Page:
I am personally and professionally embarrassed by our bar performance.  Indeed, I apologize to our graduates on behalf of myself and the institution.  I promise to do everything within my power to support those in the class of 2016 who must retake the bar.  We will offer both tangible financial support and study group and faculty mentor support.  Specifically, UC Hastings will pay for a subscription to the supplemental MBE preparation service Adaptibar.com or the essay scoring bank BarEssays.com for all of our graduates who did not pass the July 2016 California Bar exam.  In addition, following this message, Dean Ratner will send our 2016 graduates an email detailing the many other programs that we have developed to support our graduates who must take the February 2017 bar, including a faculty mentor program and on-campus study and group sessions. 

As an aside, let me express my utter incredulity with the conduct of the Committee of Bar Examiners of the State Bar of California.  The pass-rate for first-time takers of ABA accredited California law schools was 62%.  In comparison, New York’s bar-pass rate was 83%.  The California Bar is effectively saying that 38% of graduates from ABA accredited law schools are not qualified to practice law.  This is outrageous and constitutes unconscionable conduct on the part of a trade association that masquerades as a state agency.

However shameful the State Bar’s conduct, it does not relieve us of our obligation to fully prepare our students to pass the bar exam.  The state average was indefensibly low, yet our rate was 11 points below the state average for accredited schools.  Our comparatively poor performance demonstrates that we need to continue to take bold action to improve our graduates’ outcomes.  Without question, the job of a law school is to prepare our students to be excellent attorneys.  This we do well.  UC Hastings is a national leader in legal scholarship and education.  Our classroom professors are second to none and we have one of the very best clinical programs in the nation.  And UC Hastings has always been, and will continue to be, dedicated to working for the public good.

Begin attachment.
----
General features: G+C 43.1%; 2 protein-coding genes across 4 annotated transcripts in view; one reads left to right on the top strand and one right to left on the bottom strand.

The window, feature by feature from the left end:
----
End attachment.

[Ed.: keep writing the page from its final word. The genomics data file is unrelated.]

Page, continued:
Yet one cannot be a lawyer if one does not pass the basic certification exam.  As a law school, we are obligated to ensure that our graduates have the tools necessary to overcome this threshold hurdle and are prepared for their careers in the legal profession.

Let me take the liberty of quoting the inspirational words of Vince Lombardi: “It’s not whether you get knocked down, it’s whether you get up.”  Quite frankly, when I read the California Bar’s letter, I felt punched in the gut; I got knocked down.  But I am up now and ready to fight.  I am committed to UC Hastings, past, present, and especially future. 

I will conclude with one more quote, this one from that other great coach, Abraham Lincoln: “Always bear in mind that your own resolution to succeed is more important than any other one thing.” 

I am resolved to UC Hastings’ success!

With Best Wishes,

David Faigman

********

David L. Faigman

Acting Chancellor and Dean

John F. Digardi Distinguished Professor of Law

University of California Hastings College of the Law